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Growth engine can be revived by lifting ‘regulations on conflict’

Growth engine can be revived by lifting ‘regulations on conflict’

Posted January. 18, 2023 07:45,   

Updated January. 18, 2023 07:45


More than 70% of 4,410 corporate CEOs (CEOs) in 105 countries predicted that the global economy would go downhill in the next year. Two out of five respondents felt a sense of urgency, saying, “It is difficult to guarantee survival after 10 years unless the company is completely overhauled.” This is the content announced at the forum's opening after surveying CEOs attending the World Economic Forum by PricewaterhouseCoopers (PwC), a world-renowned management consulting company. It is the most pessimistic outlook since PwC started the survey in 2011.

The business prospects of Korean companies are similarly bleak. The Korea Development Institute (KDI) predicted on the 16th that the growth rate of the Korean economy in the first half of this year (January to June) would sink to the 0% range. Change and innovation are the only way for Korean companies to survive in the complex crisis combined with the slow growth rate in China, the largest export market, the war in Ukraine, inflation, and high-interest rates. For this reason, the head of the five domestic economic organizations unanimously requested the government about economic management this year to “relax regulations.”

Regulatory experts cite ‘conflict regulation’ as the area of improvement most urgently needed among regulations entangled like a spider’s web. According to a survey conducted by the Korea Chamber of Commerce and Industry of 50 regulatory experts on priorities for regulatory improvement this year, 26% cited conflict regulation. According to them, areas where the interests of the existing and new industries sharply collide, such as telemedicine or the shared economy, should be pursued first, as regulatory innovation is not easy.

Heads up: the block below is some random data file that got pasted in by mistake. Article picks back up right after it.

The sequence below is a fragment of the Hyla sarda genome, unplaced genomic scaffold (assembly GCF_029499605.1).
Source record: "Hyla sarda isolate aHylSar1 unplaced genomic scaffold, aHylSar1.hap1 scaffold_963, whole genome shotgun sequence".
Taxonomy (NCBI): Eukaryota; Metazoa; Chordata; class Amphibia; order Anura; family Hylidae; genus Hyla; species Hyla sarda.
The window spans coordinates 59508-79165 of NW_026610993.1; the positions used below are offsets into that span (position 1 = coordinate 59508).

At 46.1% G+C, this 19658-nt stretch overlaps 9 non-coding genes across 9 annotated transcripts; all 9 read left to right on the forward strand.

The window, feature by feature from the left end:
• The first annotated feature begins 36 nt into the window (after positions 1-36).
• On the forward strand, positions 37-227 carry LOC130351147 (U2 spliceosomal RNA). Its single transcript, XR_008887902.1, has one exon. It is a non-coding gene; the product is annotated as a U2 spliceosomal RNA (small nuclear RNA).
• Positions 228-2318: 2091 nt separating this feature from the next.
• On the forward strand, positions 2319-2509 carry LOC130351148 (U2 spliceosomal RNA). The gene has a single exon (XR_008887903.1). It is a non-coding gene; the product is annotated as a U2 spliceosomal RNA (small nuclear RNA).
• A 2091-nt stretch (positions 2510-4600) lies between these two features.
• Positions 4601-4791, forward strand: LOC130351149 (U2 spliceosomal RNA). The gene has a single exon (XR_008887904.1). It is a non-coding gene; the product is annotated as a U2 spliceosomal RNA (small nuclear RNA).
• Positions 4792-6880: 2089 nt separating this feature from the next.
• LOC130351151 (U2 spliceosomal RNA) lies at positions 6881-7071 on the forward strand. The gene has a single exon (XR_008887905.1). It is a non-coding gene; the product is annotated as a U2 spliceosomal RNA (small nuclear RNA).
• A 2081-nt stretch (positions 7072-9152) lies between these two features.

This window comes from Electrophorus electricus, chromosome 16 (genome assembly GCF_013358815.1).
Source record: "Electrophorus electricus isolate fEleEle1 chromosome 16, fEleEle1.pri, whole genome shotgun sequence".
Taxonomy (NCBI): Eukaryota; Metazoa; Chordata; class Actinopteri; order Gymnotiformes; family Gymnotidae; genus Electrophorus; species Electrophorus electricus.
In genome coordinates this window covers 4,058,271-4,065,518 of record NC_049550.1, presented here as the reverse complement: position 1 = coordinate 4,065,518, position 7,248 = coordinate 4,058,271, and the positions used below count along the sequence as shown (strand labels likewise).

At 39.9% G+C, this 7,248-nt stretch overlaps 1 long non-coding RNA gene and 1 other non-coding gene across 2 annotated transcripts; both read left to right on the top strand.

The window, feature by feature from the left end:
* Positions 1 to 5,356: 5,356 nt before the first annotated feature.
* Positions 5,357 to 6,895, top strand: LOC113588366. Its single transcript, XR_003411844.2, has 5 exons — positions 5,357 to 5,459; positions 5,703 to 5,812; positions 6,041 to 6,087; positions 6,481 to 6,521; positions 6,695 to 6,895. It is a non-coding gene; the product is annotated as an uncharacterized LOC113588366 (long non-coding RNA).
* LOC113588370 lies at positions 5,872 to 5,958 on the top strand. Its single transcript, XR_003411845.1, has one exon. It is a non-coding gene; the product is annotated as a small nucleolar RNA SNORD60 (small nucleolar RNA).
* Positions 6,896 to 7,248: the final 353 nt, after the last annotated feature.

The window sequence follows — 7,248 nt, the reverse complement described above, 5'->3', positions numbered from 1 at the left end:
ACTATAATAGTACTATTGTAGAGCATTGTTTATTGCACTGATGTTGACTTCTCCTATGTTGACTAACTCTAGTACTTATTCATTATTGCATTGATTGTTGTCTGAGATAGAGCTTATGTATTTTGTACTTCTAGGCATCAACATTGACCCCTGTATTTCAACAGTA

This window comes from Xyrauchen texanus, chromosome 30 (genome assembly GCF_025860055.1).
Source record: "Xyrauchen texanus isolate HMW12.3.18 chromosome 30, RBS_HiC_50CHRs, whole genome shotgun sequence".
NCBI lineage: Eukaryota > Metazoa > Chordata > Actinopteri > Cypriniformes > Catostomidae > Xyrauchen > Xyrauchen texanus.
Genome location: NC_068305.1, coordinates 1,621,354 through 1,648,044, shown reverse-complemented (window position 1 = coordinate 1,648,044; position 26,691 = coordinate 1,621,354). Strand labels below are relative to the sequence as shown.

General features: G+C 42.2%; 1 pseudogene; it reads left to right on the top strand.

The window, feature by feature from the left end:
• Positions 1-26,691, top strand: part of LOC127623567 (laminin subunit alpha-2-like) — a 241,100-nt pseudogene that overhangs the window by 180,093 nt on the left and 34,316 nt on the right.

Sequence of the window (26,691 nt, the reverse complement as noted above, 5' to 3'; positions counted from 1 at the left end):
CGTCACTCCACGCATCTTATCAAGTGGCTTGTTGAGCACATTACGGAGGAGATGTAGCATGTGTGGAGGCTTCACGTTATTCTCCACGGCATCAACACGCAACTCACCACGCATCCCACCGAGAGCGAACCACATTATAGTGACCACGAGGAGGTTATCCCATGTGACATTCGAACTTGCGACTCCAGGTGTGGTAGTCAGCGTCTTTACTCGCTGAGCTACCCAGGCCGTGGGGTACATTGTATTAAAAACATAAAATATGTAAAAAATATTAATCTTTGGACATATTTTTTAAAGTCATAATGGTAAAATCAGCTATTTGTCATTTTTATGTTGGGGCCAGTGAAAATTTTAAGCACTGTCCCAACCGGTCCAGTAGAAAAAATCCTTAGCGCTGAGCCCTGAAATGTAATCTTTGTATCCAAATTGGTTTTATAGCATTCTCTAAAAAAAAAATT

Actively-adopted car-sharing services abroad have not been established in Korea due to the laws that ban TADA and similar ride-sharing services. Shared lodging businesses such as Airbnb are illegal in Korea if they target Koreans. Some startups are providing lodging services for locals through the ‘regulatory sandbox,’ but it is not easy to expand the business due to challenging conditions to abide by.

Telemedicine, in which medical consultation is conducted using a smartphone, etc., has become common in developed countries, China, and Indonesia. Korea, which has top-notch medical staff and IT technology, is an exception. In the wake of the COVID-19 pandemic, non-face-to-face treatment was temporarily allowed, but telemedicine and the delivery of medicines are still illegal. The non-face-to-face treatment platform, where patients use the app to choose the medicine they want and receive a doctor’s prescription remotely, was shut down within a month due to opposition from doctors and pharmacists.

Conflicts between new and old industries will inevitably increase due to digital innovation and the penetration of the platform ecosystem. It is the role of the government and political circles to coordinate and mediate conflicts between various stakeholders to find a breakthrough in innovative industries. The government should preemptively break down barriers to entry into new industries and seek a win-win conflict resolution model with traditional businesses to support corporate innovation. This is because innovation and growth cannot be achieved without resolving conflict regulations first.

The first in-person meeting between the U.S. and Chinese finance ministers is understood as a signal of strengthening communications between the two countries since the U.S.-China summit at the G20 meeting in Nov. 2022. U.S. Secretary of State Antony Blinken is also scheduled to visit China on Feb. 5 and 6. While the U.S. has recently tightened semiconductor export controls on China, the Treasury Department is reported to have suggested the need for a dialogue with China due to the concern that its chip export control may hurt itself.

As Secretary Yellen will meet with her counterpart in China ahead of her visit to African nations, where China is a major creditor, the topic of the two leaders will include debt forgiveness to African countries. The U.S. is on guard against Chinese influence in Africa and seeks to strengthen cooperation with African nations.